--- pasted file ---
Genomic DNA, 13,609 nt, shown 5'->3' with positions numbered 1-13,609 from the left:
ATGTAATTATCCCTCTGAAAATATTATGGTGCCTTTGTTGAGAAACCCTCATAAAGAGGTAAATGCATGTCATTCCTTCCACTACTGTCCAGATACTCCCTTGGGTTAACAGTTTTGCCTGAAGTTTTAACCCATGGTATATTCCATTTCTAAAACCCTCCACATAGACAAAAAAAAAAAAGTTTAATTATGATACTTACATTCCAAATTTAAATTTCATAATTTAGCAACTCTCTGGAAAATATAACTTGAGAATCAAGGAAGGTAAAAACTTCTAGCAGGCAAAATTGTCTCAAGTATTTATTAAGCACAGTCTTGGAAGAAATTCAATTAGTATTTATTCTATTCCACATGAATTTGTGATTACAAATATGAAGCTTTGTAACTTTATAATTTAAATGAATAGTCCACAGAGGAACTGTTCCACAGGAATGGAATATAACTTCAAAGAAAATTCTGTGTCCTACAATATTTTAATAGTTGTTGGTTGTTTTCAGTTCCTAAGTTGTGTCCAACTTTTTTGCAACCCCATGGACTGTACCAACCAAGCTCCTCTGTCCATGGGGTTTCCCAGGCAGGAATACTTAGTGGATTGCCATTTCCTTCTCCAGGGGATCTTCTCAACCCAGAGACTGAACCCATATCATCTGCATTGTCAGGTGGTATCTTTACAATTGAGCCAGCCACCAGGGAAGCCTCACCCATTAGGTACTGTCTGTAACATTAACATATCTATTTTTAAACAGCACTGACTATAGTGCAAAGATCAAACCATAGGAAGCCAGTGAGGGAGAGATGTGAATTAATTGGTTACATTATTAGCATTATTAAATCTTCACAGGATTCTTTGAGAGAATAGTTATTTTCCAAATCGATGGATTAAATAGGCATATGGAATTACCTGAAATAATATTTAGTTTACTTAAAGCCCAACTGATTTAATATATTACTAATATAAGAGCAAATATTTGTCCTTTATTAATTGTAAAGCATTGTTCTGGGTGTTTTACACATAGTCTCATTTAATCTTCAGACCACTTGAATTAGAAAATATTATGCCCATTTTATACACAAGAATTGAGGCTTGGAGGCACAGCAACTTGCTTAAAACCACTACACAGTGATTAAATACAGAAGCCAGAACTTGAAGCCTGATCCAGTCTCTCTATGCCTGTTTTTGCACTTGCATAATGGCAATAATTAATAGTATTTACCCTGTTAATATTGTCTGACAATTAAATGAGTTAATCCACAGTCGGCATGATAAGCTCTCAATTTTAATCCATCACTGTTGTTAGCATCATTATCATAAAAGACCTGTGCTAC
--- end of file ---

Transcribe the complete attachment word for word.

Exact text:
Genomic DNA, 13,609 nt, shown 5'->3' with positions numbered 1-13,609 from the left:
ATGTAATTATCCCTCTGAAAATATTATGGTGCCTTTGTTGAGAAACCCTCATAAAGAGGTAAATGCATGTCATTCCTTCCACTACTGTCCAGATACTCCCTTGGGTTAACAGTTTTGCCTGAAGTTTTAACCCATGGTATATTCCATTTCTAAAACCCTCCACATAGACAAAAAAAAAAAAGTTTAATTATGATACTTACATTCCAAATTTAAATTTCATAATTTAGCAACTCTCTGGAAAATATAACTTGAGAATCAAGGAAGGTAAAAACTTCTAGCAGGCAAAATTGTCTCAAGTATTTATTAAGCACAGTCTTGGAAGAAATTCAATTAGTATTTATTCTATTCCACATGAATTTGTGATTACAAATATGAAGCTTTGTAACTTTATAATTTAAATGAATAGTCCACAGAGGAACTGTTCCACAGGAATGGAATATAACTTCAAAGAAAATTCTGTGTCCTACAATATTTTAATAGTTGTTGGTTGTTTTCAGTTCCTAAGTTGTGTCCAACTTTTTTGCAACCCCATGGACTGTACCAACCAAGCTCCTCTGTCCATGGGGTTTCCCAGGCAGGAATACTTAGTGGATTGCCATTTCCTTCTCCAGGGGATCTTCTCAACCCAGAGACTGAACCCATATCATCTGCATTGTCAGGTGGTATCTTTACAATTGAGCCAGCCACCAGGGAAGCCTCACCCATTAGGTACTGTCTGTAACATTAACATATCTATTTTTAAACAGCACTGACTATAGTGCAAAGATCAAACCATAGGAAGCCAGTGAGGGAGAGATGTGAATTAATTGGTTACATTATTAGCATTATTAAATCTTCACAGGATTCTTTGAGAGAATAGTTATTTTCCAAATCGATGGATTAAATAGGCATATGGAATTACCTGAAATAATATTTAGTTTACTTAAAGCCCAACTGATTTAATATATTACTAATATAAGAGCAAATATTTGTCCTTTATTAATTGTAAAGCATTGTTCTGGGTGTTTTACACATAGTCTCATTTAATCTTCAGACCACTTGAATTAGAAAATATTATGCCCATTTTATACACAAGAATTGAGGCTTGGAGGCACAGCAACTTGCTTAAAACCACTACACAGTGATTAAATACAGAAGCCAGAACTTGAAGCCTGATCCAGTCTCTCTATGCCTGTTTTTGCACTTGCATAATGGCAATAATTAATAGTATTTACCCTGTTAATATTGTCTGACAATTAAATGAGTTAATCCACAGTCGGCATGATAAGCTCTCAATTTTAATCCATCACTGTTGTTAGCATCATTATCATAAAAGACCTGTGCTAC